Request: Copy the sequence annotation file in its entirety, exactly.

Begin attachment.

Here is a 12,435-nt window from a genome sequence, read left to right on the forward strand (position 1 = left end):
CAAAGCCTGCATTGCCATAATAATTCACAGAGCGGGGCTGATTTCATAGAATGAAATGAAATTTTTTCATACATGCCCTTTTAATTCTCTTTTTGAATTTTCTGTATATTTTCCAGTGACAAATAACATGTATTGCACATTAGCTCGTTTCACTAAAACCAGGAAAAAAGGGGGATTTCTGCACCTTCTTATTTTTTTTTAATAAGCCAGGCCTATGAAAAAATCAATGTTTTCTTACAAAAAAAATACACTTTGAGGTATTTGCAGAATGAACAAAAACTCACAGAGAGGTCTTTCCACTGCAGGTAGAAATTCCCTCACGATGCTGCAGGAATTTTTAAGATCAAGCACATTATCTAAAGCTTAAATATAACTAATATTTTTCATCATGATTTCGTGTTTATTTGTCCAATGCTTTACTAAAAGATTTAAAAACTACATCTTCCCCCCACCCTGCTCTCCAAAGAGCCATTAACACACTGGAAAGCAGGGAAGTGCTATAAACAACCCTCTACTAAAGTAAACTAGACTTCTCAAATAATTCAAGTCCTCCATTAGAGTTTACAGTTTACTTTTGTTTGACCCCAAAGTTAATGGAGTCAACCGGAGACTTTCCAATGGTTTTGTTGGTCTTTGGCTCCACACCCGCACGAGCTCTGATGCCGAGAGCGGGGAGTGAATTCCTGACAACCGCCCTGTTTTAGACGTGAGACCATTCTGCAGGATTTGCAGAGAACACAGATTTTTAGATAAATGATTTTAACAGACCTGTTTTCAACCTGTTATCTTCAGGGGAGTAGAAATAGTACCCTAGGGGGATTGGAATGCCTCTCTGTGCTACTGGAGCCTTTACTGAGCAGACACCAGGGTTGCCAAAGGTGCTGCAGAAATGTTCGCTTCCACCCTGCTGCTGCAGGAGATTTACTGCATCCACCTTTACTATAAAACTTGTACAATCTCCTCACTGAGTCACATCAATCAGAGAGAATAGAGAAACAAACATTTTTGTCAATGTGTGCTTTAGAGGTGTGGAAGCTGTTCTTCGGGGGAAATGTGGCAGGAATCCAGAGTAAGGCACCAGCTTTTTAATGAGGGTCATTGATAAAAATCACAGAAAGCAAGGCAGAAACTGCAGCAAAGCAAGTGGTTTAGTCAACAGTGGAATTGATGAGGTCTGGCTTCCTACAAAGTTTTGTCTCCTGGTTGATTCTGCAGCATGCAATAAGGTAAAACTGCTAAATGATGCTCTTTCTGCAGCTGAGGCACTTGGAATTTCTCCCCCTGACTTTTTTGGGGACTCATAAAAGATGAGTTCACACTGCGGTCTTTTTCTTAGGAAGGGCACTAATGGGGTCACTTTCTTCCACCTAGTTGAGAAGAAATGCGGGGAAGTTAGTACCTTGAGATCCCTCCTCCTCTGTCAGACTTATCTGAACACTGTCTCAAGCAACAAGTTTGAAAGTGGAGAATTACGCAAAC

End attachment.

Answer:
Here is a 12,435-nt window from a genome sequence, read left to right on the forward strand (position 1 = left end):
CAAAGCCTGCATTGCCATAATAATTCACAGAGCGGGGCTGATTTCATAGAATGAAATGAAATTTTTTCATACATGCCCTTTTAATTCTCTTTTTGAATTTTCTGTATATTTTCCAGTGACAAATAACATGTATTGCACATTAGCTCGTTTCACTAAAACCAGGAAAAAAGGGGGATTTCTGCACCTTCTTATTTTTTTTTAATAAGCCAGGCCTATGAAAAAATCAATGTTTTCTTACAAAAAAAATACACTTTGAGGTATTTGCAGAATGAACAAAAACTCACAGAGAGGTCTTTCCACTGCAGGTAGAAATTCCCTCACGATGCTGCAGGAATTTTTAAGATCAAGCACATTATCTAAAGCTTAAATATAACTAATATTTTTCATCATGATTTCGTGTTTATTTGTCCAATGCTTTACTAAAAGATTTAAAAACTACATCTTCCCCCCACCCTGCTCTCCAAAGAGCCATTAACACACTGGAAAGCAGGGAAGTGCTATAAACAACCCTCTACTAAAGTAAACTAGACTTCTCAAATAATTCAAGTCCTCCATTAGAGTTTACAGTTTACTTTTGTTTGACCCCAAAGTTAATGGAGTCAACCGGAGACTTTCCAATGGTTTTGTTGGTCTTTGGCTCCACACCCGCACGAGCTCTGATGCCGAGAGCGGGGAGTGAATTCCTGACAACCGCCCTGTTTTAGACGTGAGACCATTCTGCAGGATTTGCAGAGAACACAGATTTTTAGATAAATGATTTTAACAGACCTGTTTTCAACCTGTTATCTTCAGGGGAGTAGAAATAGTACCCTAGGGGGATTGGAATGCCTCTCTGTGCTACTGGAGCCTTTACTGAGCAGACACCAGGGTTGCCAAAGGTGCTGCAGAAATGTTCGCTTCCACCCTGCTGCTGCAGGAGATTTACTGCATCCACCTTTACTATAAAACTTGTACAATCTCCTCACTGAGTCACATCAATCAGAGAGAATAGAGAAACAAACATTTTTGTCAATGTGTGCTTTAGAGGTGTGGAAGCTGTTCTTCGGGGGAAATGTGGCAGGAATCCAGAGTAAGGCACCAGCTTTTTAATGAGGGTCATTGATAAAAATCACAGAAAGCAAGGCAGAAACTGCAGCAAAGCAAGTGGTTTAGTCAACAGTGGAATTGATGAGGTCTGGCTTCCTACAAAGTTTTGTCTCCTGGTTGATTCTGCAGCATGCAATAAGGTAAAACTGCTAAATGATGCTCTTTCTGCAGCTGAGGCACTTGGAATTTCTCCCCCTGACTTTTTTGGGGACTCATAAAAGATGAGTTCACACTGCGGTCTTTTTCTTAGGAAGGGCACTAATGGGGTCACTTTCTTCCACCTAGTTGAGAAGAAATGCGGGGAAGTTAGTACCTTGAGATCCCTCCTCCTCTGTCAGACTTATCTGAACACTGTCTCAAGCAACAAGTTTGAAAGTGGAGAATTACGCAAAC